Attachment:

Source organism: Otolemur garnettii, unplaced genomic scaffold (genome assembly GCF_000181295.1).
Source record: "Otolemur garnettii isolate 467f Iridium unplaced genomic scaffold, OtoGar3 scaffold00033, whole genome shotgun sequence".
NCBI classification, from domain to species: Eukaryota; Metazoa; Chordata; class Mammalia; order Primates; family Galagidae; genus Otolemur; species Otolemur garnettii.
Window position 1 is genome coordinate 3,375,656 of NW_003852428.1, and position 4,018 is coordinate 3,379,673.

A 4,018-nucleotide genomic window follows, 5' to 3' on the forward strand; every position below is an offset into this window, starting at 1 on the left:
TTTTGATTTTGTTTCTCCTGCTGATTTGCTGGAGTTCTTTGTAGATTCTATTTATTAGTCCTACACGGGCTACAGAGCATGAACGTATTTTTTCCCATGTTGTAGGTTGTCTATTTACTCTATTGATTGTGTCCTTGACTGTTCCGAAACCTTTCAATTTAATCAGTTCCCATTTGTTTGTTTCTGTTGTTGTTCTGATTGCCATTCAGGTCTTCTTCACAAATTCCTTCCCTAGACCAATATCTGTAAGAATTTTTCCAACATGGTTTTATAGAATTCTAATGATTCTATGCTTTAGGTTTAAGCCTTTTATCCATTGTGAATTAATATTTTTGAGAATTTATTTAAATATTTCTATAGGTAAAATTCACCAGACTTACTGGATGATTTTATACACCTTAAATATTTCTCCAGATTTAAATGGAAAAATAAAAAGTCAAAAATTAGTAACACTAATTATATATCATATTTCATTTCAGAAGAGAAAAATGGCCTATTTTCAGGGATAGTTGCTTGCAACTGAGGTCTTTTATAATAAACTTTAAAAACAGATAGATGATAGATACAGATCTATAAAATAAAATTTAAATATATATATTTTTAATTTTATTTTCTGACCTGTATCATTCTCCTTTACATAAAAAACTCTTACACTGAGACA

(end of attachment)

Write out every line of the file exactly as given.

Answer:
Source organism: Otolemur garnettii, unplaced genomic scaffold (genome assembly GCF_000181295.1).
Source record: "Otolemur garnettii isolate 467f Iridium unplaced genomic scaffold, OtoGar3 scaffold00033, whole genome shotgun sequence".
NCBI classification, from domain to species: Eukaryota; Metazoa; Chordata; class Mammalia; order Primates; family Galagidae; genus Otolemur; species Otolemur garnettii.
Window position 1 is genome coordinate 3,375,656 of NW_003852428.1, and position 4,018 is coordinate 3,379,673.

A 4,018-nucleotide genomic window follows, 5' to 3' on the forward strand; every position below is an offset into this window, starting at 1 on the left:
TTTTGATTTTGTTTCTCCTGCTGATTTGCTGGAGTTCTTTGTAGATTCTATTTATTAGTCCTACACGGGCTACAGAGCATGAACGTATTTTTTCCCATGTTGTAGGTTGTCTATTTACTCTATTGATTGTGTCCTTGACTGTTCCGAAACCTTTCAATTTAATCAGTTCCCATTTGTTTGTTTCTGTTGTTGTTCTGATTGCCATTCAGGTCTTCTTCACAAATTCCTTCCCTAGACCAATATCTGTAAGAATTTTTCCAACATGGTTTTATAGAATTCTAATGATTCTATGCTTTAGGTTTAAGCCTTTTATCCATTGTGAATTAATATTTTTGAGAATTTATTTAAATATTTCTATAGGTAAAATTCACCAGACTTACTGGATGATTTTATACACCTTAAATATTTCTCCAGATTTAAATGGAAAAATAAAAAGTCAAAAATTAGTAACACTAATTATATATCATATTTCATTTCAGAAGAGAAAAATGGCCTATTTTCAGGGATAGTTGCTTGCAACTGAGGTCTTTTATAATAAACTTTAAAAACAGATAGATGATAGATACAGATCTATAAAATAAAATTTAAATATATATATTTTTAATTTTATTTTCTGACCTGTATCATTCTCCTTTACATAAAAAACTCTTACACTGAGACA